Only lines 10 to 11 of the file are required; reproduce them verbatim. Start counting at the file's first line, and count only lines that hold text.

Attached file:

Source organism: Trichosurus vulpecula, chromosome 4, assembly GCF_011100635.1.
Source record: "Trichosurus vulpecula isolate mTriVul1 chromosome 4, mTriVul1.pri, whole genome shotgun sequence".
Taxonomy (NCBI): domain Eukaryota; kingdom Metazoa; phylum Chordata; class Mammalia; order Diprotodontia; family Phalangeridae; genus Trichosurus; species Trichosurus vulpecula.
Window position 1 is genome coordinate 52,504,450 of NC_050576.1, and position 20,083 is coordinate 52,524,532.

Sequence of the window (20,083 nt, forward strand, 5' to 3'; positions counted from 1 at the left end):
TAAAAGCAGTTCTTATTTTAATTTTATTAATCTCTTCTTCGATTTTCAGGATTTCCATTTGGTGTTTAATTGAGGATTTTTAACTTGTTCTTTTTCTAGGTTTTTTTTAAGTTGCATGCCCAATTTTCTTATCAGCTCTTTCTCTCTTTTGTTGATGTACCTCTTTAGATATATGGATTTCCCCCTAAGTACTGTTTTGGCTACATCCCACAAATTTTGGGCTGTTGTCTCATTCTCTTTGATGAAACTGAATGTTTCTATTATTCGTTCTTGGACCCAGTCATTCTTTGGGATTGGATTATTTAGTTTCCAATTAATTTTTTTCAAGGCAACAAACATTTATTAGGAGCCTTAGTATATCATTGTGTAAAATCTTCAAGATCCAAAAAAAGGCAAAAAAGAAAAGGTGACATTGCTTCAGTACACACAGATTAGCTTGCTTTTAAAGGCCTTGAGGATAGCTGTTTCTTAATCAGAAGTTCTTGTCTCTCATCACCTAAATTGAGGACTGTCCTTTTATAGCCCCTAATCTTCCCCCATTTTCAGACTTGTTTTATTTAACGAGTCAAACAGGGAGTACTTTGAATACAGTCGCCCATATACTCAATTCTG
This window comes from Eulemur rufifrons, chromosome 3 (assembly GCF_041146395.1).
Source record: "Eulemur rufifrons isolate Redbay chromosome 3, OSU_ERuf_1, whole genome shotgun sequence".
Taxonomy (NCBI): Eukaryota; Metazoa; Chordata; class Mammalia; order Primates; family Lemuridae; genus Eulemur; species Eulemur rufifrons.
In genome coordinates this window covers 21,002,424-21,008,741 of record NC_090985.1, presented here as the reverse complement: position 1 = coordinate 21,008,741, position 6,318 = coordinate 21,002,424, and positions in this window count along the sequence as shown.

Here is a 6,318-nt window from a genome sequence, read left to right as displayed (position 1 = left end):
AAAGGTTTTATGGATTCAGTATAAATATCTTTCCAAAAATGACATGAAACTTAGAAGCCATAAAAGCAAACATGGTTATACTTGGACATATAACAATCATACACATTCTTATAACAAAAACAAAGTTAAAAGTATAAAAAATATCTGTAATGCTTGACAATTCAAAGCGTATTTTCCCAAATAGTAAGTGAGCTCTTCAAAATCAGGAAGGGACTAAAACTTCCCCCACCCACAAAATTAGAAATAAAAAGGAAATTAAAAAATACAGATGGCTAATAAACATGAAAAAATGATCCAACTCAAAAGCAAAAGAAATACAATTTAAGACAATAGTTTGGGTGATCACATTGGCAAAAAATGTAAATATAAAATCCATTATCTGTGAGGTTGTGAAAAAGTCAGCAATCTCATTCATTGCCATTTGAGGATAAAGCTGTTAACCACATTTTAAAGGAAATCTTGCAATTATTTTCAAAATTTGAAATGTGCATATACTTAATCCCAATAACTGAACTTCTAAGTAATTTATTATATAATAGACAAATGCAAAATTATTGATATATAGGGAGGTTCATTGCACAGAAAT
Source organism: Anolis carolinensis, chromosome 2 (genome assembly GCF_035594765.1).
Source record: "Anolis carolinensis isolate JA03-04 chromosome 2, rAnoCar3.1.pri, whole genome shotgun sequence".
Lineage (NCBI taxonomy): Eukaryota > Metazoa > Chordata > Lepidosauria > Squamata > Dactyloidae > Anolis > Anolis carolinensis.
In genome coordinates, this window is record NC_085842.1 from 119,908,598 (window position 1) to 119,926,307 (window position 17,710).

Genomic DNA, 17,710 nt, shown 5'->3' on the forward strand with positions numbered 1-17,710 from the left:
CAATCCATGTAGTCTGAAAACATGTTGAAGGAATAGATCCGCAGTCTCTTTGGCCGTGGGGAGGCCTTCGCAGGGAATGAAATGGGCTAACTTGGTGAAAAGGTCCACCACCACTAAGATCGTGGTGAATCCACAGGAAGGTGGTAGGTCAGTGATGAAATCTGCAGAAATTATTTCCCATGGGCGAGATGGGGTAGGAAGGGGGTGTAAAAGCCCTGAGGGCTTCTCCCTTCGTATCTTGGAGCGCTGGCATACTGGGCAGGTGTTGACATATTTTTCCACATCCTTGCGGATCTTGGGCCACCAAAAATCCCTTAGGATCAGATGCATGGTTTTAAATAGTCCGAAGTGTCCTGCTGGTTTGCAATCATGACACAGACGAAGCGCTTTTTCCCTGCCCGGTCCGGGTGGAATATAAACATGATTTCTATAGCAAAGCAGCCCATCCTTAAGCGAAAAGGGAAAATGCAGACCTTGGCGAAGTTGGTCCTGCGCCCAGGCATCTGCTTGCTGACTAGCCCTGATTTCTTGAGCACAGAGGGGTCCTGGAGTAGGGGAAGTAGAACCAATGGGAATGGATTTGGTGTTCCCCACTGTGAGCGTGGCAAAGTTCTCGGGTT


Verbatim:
In genome coordinates this window covers 21,002,424-21,008,741 of record NC_090985.1, presented here as the reverse complement: position 1 = coordinate 21,008,741, position 6,318 = coordinate 21,002,424, and positions in this window count along the sequence as shown.

Here is a 6,318-nt window from a genome sequence, read left to right as displayed (position 1 = left end):